New Delhi: Star power just doesn’t seem to be pulling the audiences in anymore, judging from the opening weekend performance of the latest Shah Rukh Khan movie.

Jab Harry Met Sejal (JHMS), a romantic comedy starring Khan and Anushka Sharma and directed by Imtiaz Ali, earned Rs45.75 crore at the box office in its first three days. That’s worse than the performance of Khan’s own recent releases, which didn’t have a great run either.

Earlier this year, his Republic Day release Raees collected Rs93.24 crore, albeit over an extended holiday weekend. Last year, Khan’s psychological thriller Fan earned Rs52.35 crore in the first three days and Rohit Shetty’s 2015 comedy Dilwale made Rs65.09 crore, substantially more than Ali’s romantic drama, which registered 50% average occupancy over three days.

Ali’s direction let down JHMS, which takes the viewers on a tour of Europe, trade experts said on condition of anonymity. The audiences couldn’t connect with the film, which lacked soul, they added. It’s also a sign that audiences want movies that are more than a showcase of star power.

“After a breezy first half that establishes the characters, people were expecting a lot more twists and turns in the second half but nothing happens," said Atul Mohan, editor of trade magazine Complete Cinema. “The film is hardly even a visual delight, you’re just moving from one country to another, all of which look the same. The point is, you can’t fool audiences all the time."

Mohan’s point about consumer tastes evolving is reflected in the dismal performance of the other big-ticket offering this season, Salman Khan’s Eid release Tubelight, which was savaged by critics and earned a total of only Rs119.26 crore.

Independent film trade and business expert Girish Johar points out that stars such as Shah Rukh and Salman Khan will always fill theatres on Friday, as reflected in the Rs15.25 crore and Rs21.15 crore day one collections of JHMS and Tubelight, respectively. Beyond that, it is the story and direction that matter.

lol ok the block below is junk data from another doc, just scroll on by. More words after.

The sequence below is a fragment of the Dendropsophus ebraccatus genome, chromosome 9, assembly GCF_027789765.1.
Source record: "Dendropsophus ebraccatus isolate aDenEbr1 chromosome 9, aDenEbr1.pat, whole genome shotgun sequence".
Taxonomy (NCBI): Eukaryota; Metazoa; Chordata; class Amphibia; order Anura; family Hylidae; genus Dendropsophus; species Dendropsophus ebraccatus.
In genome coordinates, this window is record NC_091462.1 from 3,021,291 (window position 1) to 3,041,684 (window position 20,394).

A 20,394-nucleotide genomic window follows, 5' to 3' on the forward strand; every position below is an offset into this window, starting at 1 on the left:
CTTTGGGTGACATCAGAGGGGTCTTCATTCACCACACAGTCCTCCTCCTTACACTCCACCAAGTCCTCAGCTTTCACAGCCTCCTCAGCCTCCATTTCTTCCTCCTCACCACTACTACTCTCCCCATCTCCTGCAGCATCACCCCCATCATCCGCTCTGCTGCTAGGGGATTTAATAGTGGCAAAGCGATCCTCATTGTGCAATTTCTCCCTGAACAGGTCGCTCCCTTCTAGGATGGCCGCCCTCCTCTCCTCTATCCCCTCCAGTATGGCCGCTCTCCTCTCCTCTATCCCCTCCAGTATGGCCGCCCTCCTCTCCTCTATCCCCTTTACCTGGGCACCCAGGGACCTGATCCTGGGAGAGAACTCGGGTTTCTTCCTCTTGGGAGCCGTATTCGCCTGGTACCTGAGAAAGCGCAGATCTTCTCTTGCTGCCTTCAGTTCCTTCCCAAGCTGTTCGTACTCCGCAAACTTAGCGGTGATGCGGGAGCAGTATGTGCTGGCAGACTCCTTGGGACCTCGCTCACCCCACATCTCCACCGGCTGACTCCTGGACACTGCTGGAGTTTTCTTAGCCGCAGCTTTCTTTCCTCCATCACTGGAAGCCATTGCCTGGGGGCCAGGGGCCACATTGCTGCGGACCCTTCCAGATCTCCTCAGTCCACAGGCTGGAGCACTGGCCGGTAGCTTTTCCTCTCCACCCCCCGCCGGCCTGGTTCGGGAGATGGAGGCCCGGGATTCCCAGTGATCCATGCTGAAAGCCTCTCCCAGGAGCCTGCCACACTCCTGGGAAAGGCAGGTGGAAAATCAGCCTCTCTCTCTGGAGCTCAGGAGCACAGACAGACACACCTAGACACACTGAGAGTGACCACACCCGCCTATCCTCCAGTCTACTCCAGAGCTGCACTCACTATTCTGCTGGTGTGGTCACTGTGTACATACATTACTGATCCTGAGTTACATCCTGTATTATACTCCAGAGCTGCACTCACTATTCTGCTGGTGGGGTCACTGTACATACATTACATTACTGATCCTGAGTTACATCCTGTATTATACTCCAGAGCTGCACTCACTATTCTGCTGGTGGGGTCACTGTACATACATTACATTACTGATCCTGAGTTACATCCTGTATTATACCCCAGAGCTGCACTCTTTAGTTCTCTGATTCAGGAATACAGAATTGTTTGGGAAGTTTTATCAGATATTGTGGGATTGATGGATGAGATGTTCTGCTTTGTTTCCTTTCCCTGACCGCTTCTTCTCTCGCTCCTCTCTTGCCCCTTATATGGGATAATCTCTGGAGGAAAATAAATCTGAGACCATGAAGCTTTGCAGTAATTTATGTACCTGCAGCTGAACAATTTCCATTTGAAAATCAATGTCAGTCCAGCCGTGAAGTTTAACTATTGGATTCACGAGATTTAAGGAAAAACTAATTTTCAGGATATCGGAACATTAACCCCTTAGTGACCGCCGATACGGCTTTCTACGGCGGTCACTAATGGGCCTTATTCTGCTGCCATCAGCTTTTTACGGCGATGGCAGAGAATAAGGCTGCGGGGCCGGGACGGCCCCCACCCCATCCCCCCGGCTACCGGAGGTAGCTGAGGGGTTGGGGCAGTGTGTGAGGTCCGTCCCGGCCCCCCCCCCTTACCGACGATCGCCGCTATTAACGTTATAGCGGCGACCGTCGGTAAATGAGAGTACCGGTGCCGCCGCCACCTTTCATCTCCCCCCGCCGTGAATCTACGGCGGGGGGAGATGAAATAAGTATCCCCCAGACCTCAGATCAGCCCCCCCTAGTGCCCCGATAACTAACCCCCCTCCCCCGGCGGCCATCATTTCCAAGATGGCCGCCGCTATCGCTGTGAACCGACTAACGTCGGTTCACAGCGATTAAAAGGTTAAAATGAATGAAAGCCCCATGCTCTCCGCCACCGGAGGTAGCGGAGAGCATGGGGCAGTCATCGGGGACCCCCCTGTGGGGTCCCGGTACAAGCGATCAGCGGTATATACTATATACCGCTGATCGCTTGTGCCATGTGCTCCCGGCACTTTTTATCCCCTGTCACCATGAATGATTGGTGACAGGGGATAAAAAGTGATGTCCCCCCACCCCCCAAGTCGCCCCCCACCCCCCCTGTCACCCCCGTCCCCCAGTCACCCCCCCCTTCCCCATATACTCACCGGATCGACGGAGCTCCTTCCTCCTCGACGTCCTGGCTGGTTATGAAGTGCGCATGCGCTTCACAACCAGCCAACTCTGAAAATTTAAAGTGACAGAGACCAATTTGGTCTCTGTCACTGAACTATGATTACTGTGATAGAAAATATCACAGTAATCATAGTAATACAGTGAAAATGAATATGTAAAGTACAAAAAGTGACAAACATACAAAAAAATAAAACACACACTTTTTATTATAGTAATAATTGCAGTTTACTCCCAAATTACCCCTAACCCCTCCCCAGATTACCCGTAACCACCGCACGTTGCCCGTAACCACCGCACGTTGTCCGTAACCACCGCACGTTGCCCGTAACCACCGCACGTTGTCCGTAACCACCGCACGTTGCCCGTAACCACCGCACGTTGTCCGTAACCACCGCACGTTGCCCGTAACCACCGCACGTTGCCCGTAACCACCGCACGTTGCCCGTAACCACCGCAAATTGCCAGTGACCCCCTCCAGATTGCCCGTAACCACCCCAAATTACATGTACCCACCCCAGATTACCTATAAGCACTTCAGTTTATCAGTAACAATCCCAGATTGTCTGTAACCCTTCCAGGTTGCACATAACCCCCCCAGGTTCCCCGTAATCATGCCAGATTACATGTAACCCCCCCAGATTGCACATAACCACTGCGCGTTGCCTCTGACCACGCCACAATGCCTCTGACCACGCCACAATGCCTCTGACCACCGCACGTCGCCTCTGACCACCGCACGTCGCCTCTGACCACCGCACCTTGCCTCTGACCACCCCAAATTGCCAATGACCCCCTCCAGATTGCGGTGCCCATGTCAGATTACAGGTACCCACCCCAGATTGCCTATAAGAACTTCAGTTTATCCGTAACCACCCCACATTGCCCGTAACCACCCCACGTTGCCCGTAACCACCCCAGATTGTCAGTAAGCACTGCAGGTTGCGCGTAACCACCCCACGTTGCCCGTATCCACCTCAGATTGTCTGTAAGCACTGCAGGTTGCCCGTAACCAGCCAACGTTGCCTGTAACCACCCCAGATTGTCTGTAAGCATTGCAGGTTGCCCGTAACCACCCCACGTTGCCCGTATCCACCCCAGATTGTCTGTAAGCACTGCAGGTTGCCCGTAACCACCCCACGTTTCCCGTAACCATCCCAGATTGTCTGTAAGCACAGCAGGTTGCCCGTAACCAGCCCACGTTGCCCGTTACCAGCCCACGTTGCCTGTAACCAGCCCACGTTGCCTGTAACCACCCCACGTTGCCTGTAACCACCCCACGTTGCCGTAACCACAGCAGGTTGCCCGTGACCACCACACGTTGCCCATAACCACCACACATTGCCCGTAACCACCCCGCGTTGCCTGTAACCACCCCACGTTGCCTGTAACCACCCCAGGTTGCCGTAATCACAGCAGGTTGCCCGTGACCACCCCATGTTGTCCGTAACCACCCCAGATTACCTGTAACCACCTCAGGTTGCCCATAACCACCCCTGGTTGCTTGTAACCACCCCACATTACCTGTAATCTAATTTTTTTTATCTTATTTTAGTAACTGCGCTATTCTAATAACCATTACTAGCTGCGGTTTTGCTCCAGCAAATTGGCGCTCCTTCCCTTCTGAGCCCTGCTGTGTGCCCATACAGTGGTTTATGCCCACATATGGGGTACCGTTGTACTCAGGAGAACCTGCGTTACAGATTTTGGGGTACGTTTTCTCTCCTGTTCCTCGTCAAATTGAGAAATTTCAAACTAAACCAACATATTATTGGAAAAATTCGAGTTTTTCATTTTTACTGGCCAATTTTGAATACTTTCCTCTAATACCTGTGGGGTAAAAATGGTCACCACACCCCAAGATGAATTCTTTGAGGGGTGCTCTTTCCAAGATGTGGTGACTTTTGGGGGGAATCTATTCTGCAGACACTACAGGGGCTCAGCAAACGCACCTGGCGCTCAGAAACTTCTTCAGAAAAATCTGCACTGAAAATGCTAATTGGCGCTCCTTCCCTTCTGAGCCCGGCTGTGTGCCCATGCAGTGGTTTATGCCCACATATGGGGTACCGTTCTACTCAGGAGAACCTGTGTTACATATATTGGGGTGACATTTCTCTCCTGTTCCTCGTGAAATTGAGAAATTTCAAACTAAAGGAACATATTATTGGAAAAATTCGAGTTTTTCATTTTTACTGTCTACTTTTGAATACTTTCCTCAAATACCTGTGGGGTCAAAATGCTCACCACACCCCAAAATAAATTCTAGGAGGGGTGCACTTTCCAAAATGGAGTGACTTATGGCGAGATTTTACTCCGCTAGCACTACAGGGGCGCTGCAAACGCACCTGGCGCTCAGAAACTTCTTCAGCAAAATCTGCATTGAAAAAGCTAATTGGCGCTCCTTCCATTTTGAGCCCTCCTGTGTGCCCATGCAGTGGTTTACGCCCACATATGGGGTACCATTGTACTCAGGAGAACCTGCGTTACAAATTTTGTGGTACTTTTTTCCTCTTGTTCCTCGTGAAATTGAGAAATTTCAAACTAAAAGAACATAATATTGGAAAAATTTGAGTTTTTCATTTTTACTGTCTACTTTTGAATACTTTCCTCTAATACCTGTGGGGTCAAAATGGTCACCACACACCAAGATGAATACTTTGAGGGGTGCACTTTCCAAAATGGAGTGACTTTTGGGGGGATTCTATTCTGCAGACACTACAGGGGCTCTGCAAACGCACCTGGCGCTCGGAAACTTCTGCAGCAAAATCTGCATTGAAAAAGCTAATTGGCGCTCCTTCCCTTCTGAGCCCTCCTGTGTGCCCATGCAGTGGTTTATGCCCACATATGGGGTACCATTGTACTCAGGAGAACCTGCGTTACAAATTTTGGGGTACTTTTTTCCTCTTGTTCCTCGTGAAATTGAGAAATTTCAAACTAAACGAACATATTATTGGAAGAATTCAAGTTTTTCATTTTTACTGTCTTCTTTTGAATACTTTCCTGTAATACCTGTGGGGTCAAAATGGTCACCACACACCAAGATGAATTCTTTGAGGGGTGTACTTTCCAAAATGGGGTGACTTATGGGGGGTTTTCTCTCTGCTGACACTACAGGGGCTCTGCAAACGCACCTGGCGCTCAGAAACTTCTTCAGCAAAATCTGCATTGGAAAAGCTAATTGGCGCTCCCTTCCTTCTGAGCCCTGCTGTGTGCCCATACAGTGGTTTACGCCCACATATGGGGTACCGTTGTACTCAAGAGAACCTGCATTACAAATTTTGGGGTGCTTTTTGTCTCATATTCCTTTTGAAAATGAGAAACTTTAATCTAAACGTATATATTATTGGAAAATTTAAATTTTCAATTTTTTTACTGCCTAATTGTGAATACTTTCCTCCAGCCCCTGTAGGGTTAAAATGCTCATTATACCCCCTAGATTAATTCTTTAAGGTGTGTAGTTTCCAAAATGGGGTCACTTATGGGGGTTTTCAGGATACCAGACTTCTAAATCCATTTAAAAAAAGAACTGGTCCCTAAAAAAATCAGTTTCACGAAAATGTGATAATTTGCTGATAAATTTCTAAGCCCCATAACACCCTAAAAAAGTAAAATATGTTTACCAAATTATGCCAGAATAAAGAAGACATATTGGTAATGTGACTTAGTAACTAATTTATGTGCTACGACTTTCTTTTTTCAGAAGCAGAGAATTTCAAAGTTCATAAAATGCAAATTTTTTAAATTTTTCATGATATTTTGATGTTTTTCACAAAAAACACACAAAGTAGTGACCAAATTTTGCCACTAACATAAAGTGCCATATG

Sanjay Ghai, chief operating officer of film production company Mukta Arts Ltd, who also runs single-screen theatre Chandra Talkies in Muzaffarnagar, said that for a film to work it has to be an entertaining combination of a star and the story. The star should play his real-life age, he said, citing the example of actors such as Aamir Khan in Dangal.

“There are so many entertainment options now that you really have to do something different to keep people hooked for 2-3 hours," Johar said, adding “Everyone has access to these streaming and video-on-demand services," referring to the slick content available on platforms like Netflix and Amazon. “The film will be out on Tata Sky within a month. Plus we’re all exposed to Hollywood that produces technically superior work."

Exorbitant ticket prices of as much as Rs700-800 at the multiplexes haven’t helped. “Earlier, most film revenue came from single screens. Now, as their contribution comes down and ticket rates go up, people want value for money and harsh reactions come when that doesn’t happen. Times have changed, consumer tastes have changed," Mohan said.

To be sure, theatres are unlikely to reduce or discontinue JHMS shows mainly because there is no other alternative film to run, an exhibitor said on condition of anonymity. While last week’s comedy Mubarakan may benefit from the poor showing of Khan’s film, there is some hope even for the new release. For one, it was sold for a lower price to distributors compared to Tubelight—Rs80 crore as opposed to Rs130 crore.

“Today being Rakshabandhan, there could be some sort of upward trend in the collections. But the real test begins tomorrow," said Mohan predicting a Rs80-85 crore first week for the film.

All figures have been sourced from movie website Bollywood Hungama.

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